I-Team: JFK Toured Test Site to Check on Classified Project - 8 News NOW

I-Team: JFK Toured Test Site to Check on Classified Project

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I-Team reporter George Knapp and photojournalist Matt Adams at the facility where the nuclear rocket was tested. I-Team reporter George Knapp and photojournalist Matt Adams at the facility where the nuclear rocket was tested.
JFK visiting the Nevada Test Site.   Photo Courtesy: Las Vegas News Bureau JFK visiting the Nevada Test Site. Photo Courtesy: Las Vegas News Bureau

LAS VEGAS -- The announcement that NASA's rover has found evidence of water on Mars comes 50 years after President John. F. Kennedy was in Las Vegas, in part, to talk about the space program, including a classified project underway at the Nevada Test Site, now known as the Nevada National Security Site.

The president's visit -- 50 years ago Saturday -- was the last of many stops he made in Las Vegas and came just two months before the events in Dallas, Texas.

The timing of that visit was significant in several ways. The president was in Nevada -- in part-- to repair political bridges after his brother had authorized wiretaps of Las Vegas casinos earlier in the year. Plus, the U.S. Senate had just ratified a nuclear test ban treaty, which had huge implications for jobs at the Nevada Test Site.

SLIDESHOW: JFK's Tour of the Nevada Test Site

But Kennedy spoke cryptically about another project underway in the Nevada desert, one that could have taken us to the stars.

From his first address to Congress, John Kennedy boldly declared that he wanted the U.S., not only go to the moon, but to Mars and beyond. The space program was on his mind when he landed in Las Vegas Sept. 28, 1963, for his final visit.

With Senators Howard Cannon and Alan Bible in his party, Kennedy spoke not only about the threat of nuclear weapons -- the kind being tested above ground in the Nevada desert -- but also mentioned quote "science being developed in this state which will allow us to go beyond the moon..."

Kennedy had seen that science with his own eyes less than a year before, during a whirlwind trip the Nevada Test Site.

"Most of us didn't know far in advance that he was coming," said Richard Mingus, a former Nevada Test Site security officer.

Mingus was 31 at the time, a security sergeant working at Mercury on the test site. He was assigned to help escort the presidential party on a trip to Area 25, also known as Jackass Flats.

"I was told to meet Air Force One at Indian Springs."

According to the itinerary from the day, the president took an hour-long helicopter flight from Indian Springs over the test site to see for himself what atomic bombs had wrought, and then on to Area 25, which had been set aside for a different kind of atomic research.

"The whole purpose was to find peaceful uses for nuclear power so this part was set aside, no nuclear weapons," said Darwin Morgan, Department of Energy spokesman.

The focal point of the JFK visit was the still-glimmering facility known as ETS1 which, in its day, witnessed spectacular bursts of nuclear fire. The program to build the world's first nuclear rocket engine had begun in the 50s but Kennedy became its champion and his visit was a chance to check on its progress.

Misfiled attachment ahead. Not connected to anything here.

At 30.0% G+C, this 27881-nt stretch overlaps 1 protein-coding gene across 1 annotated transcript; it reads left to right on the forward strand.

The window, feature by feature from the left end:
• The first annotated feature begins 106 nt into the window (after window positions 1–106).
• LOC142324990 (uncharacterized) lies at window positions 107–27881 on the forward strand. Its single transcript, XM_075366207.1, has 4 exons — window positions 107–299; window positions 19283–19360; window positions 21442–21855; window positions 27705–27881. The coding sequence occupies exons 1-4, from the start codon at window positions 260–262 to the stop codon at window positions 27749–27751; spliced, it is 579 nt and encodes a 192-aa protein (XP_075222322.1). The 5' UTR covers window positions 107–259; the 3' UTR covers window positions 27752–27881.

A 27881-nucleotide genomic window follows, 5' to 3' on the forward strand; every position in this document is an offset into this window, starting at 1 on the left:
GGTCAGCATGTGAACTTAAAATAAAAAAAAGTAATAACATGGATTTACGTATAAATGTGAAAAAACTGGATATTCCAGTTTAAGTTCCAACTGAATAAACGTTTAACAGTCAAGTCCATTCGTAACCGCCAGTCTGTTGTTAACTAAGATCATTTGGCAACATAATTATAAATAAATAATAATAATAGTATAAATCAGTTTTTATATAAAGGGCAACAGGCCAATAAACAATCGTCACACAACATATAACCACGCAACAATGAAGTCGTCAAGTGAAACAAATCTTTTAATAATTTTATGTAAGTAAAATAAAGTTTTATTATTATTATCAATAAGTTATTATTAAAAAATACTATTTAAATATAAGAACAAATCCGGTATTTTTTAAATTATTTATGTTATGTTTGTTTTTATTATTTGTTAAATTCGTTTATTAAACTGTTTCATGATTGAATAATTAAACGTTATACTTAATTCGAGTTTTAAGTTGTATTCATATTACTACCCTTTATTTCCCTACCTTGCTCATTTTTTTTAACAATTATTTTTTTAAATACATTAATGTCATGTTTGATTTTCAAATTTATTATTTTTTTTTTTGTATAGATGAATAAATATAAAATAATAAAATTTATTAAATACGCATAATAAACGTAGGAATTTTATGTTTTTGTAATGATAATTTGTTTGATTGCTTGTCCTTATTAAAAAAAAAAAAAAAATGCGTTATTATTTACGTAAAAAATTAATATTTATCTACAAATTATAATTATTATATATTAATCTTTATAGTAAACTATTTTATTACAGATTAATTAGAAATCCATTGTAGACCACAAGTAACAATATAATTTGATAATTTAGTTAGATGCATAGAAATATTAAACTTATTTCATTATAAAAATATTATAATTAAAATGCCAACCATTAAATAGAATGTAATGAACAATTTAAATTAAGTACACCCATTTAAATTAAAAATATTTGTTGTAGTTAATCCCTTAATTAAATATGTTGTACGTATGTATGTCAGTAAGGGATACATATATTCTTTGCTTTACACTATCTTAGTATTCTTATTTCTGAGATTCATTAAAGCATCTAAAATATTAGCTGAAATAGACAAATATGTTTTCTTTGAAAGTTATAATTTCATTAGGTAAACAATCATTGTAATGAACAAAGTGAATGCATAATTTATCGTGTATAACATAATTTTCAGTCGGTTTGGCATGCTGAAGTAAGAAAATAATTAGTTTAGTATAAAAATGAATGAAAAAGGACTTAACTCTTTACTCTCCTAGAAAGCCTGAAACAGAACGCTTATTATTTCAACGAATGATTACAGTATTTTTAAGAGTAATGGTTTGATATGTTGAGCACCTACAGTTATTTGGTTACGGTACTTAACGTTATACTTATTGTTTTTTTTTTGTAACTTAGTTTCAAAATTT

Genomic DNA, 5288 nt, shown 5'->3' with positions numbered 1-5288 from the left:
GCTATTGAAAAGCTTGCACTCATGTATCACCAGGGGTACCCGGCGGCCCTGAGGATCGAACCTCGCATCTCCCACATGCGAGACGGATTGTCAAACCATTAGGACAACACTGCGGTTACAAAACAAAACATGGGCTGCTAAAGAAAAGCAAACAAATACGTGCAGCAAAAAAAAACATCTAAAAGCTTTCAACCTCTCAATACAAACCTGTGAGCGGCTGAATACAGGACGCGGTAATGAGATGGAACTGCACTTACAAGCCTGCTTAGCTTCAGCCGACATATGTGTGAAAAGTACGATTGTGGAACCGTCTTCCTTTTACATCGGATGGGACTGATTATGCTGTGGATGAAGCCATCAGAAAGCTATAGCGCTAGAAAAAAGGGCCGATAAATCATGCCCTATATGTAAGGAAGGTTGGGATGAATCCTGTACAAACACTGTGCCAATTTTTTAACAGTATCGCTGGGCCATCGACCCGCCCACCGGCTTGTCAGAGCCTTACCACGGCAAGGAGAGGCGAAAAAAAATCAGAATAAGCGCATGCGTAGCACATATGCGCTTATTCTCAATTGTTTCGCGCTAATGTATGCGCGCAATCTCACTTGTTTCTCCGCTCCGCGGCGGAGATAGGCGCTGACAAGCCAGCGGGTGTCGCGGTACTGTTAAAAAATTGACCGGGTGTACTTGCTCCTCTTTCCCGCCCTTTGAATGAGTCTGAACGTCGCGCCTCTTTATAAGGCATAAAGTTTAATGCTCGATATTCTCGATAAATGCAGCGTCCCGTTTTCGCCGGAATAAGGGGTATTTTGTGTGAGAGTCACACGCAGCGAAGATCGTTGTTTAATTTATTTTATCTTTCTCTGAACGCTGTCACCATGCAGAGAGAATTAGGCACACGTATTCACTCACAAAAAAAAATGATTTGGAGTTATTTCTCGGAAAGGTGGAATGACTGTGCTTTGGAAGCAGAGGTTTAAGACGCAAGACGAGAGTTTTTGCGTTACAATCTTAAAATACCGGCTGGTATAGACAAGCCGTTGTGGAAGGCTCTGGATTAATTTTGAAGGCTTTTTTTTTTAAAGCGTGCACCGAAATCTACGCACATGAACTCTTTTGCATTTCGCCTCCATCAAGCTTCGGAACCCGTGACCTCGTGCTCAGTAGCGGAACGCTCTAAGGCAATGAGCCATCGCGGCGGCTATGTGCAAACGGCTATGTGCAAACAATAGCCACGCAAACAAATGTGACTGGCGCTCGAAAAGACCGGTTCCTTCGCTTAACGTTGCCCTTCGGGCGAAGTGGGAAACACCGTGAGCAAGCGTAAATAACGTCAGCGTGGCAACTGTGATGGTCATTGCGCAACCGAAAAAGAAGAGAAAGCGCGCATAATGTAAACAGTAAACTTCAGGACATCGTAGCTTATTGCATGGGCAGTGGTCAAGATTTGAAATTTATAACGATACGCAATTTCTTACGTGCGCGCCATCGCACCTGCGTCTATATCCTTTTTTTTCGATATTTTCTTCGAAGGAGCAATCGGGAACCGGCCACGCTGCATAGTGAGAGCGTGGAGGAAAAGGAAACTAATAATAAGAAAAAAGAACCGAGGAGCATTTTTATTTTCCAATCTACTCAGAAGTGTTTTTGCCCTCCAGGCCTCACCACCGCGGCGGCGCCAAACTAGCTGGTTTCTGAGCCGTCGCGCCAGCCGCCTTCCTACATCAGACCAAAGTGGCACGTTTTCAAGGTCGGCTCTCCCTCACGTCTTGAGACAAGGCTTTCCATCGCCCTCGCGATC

The NERVA program had already achieved remarkable success. The first nuclear rocket engine, called Kiwi, would be moved by rail car from the assembly building, over to the testing facility. Gigantic egg-shaped doors would roll in behind it; a tank of hydrogen fed the reaction, and then boom.

Mingus used to watch the tests from a rooftop nearby. Today he works at the Atomic Museum, where the NERVA engines are on display.

"This is the real deal. It has actually been used, the most powerful rocket engine ever built or tested," he said.

"When you push that button, you had a nuclear reaction going on that was heating up that hydrogen and giving you thrust. That's just amazing to think of the engineering," Darwin said.

Photos from the Kennedy trip show him inspecting the facilities and the engines themselves, like a touring rock star. He didn't see an actual test but met the enthralled test site employees working on the program. A half-century later, memories of his visit remain vivid.

"It's the bed George Washington slept in. You are walking the same grounds that President Kennedy walked," Darwin said.

"I guess it would be a high point in my life," Mingus said.

When he returned to Las Vegas less than a year later, Kennedy was still jazzed about the ultimate potential of the NERVA project because tests proved it worked which meant travel to Mars or beyond was feasible. Two months after his Las Vegas trip, JFK went to Dallas.

Those who worked at the former test site still think of what could have been.

"It could have happened. You could have nuclear powered rockets taking people to Mars by now, that would be the reality of this."

"I really believe if this program had continued, we would be there, we would be at Mars or beyond. This program would give us power we never had before," Mingus added.

The NERVA program did not end when the president was killed. It continued on and by 1969, the year Americans landed on the moon, NASA had already drawn up plans to send 12 astronauts to Mars via a nuclear rocket. However, in 1972 the budget for the program was eliminated and whatever promise the nuclear engine had died with it.

There are public tours at the Nevada National Security Site. Here is link with more information.

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